Google+

Friday, January 20, 2012

Through the Ages - Part XII - Analyzing More Games

Many people requested I review more games than just 20.  So, out of consideration and a desire for completeness, I did.  I collected data on 100 games.  As we increase the sets of data, we increase our accuracy, or at least our confidence in the accuracy.

What Changed
Leaders
After 100 games, the popularity race between Aristotle and Moses was finished.  Aristotle came out on top by just over 12 additional plays.  Julius Caesar made a comeback and it was neck in neck with Moses for some time.  As I loaded the last few games, Caesar passed Moses to achieve second place!  So, Hail Caesar (except for Aristotle)!
Game Final Score
The final score numbers shifted upwards by about 4% for all positions, except for the 4th which
increased 10%:
Final Score Breakdown
The additional 11 points earned by First position player was all gained in Age IV, except for 4 points which were earned in Age IV.

In the "Source of..." breakdown, there were changes in the decimals of the percentages, but the rounded percentages do not change.
Pyramids
Pyramids remains the top chosen wonder, being built nearly 98% of the time!  It no longer seems to have a negative correlation to player finishing order (possibly positive), but we will cover it in greater detail when its individual card comes up.
What Didn't Change
Almost all of the analysis to date!  Adding these new games to the sets essentially verified the numbers we already had, reinforcing most of the recommendations.
Analysis
In short, except for the analysis of the Leader Julius Caesar and the potential leveling off of the Pyramids, nothing much has changed.  We have some slightly higher numbers, but nothing worth mentioning.  The big advantage is from now on I will have a larger number of games (100) to draw on, which should provide a higher level of confidence in any findings.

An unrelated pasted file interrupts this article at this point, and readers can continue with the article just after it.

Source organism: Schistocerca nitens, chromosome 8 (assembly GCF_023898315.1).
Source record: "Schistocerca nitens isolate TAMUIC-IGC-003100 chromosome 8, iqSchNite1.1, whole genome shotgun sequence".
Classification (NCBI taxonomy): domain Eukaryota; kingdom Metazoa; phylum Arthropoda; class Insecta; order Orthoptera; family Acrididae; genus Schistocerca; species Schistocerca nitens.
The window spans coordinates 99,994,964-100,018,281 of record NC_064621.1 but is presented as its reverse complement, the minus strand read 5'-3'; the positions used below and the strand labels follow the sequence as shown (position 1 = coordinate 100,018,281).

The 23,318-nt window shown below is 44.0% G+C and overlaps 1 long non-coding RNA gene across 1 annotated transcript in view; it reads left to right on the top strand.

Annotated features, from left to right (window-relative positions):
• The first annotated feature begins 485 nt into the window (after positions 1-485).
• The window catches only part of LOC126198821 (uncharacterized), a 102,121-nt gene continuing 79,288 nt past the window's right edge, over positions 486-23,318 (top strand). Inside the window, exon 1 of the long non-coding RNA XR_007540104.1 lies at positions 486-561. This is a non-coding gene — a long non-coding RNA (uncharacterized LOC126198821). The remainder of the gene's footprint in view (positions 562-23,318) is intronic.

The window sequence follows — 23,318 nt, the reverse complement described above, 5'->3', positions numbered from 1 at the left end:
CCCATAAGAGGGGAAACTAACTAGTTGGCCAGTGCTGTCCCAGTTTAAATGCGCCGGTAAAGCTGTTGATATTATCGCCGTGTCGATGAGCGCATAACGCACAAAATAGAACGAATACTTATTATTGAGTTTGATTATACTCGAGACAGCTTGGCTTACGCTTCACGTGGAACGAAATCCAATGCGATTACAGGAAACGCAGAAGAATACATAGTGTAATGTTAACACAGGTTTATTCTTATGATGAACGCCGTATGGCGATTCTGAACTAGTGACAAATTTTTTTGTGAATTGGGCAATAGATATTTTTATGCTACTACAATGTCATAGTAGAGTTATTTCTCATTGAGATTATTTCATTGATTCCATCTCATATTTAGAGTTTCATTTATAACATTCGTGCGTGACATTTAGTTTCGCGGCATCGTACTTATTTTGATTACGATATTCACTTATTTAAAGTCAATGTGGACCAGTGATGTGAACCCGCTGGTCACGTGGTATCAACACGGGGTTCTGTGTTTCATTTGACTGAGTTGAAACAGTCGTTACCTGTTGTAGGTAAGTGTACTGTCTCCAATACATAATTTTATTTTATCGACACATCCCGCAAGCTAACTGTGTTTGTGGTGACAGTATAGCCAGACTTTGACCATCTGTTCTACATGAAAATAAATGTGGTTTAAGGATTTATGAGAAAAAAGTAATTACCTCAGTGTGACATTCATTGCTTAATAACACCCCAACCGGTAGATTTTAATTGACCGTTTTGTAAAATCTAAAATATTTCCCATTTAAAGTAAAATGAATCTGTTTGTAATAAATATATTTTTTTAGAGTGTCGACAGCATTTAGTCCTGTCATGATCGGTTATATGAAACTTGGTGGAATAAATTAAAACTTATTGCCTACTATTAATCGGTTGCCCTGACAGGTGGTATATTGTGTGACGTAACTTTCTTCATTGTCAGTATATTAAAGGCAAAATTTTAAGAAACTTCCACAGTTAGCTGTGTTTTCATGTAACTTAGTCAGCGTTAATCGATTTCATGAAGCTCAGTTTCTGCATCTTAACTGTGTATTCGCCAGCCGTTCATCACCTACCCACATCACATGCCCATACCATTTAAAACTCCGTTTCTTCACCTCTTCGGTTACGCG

About the Data
All analysis should define the data drawn upon, and I want to clarify the conditions I put on the data and why.

First, all data comes from games played on BoardGaming-Online.  It is the only resource where I had access to the logs.

Second, I expanded the logs out to 100 games.  The games were chosen mostly at random, with a few conditions defined here:

  1. 4-Player games only
  2. Basic Set (no expansions)
  3. No "Solo" games
  4. No games with the same 4-players
  5. No games where a player resigned
4-Player games only
I wanted to analyze 4-player games, so only 4-player games are valid.
Basic Set
BGO has some custom created expansions.  Including these expansions messes with the odds as some cards randomly replace other cards.  The base set is a known set of cards, and is therefore easier to breakdown.
No Solo Games
It is possible to play the games solo on BGO.  I excluded these becuase solo games usually represent a player trying to grasp the rules, understand the interface, or try out some "experiment".
No Games of Same 4-players
I avoided loading games where the same 4 players were in two games.  I have found player's tend to play in a certain style or believe in a certain strategy and, after some time, "group think" occurs.  This exclusion is to help remove any "group think" from disturbing the statistics.
No Resignations
Resigning is a perfectly valid strategy.  However, I cannot easily tell why a player resigned.  The player may have had to resign due to time commitments, or basic frustration.  Removing these games also makes calculations easier, as it ensures all positions are adequately represented throughout the game.

Post a Comment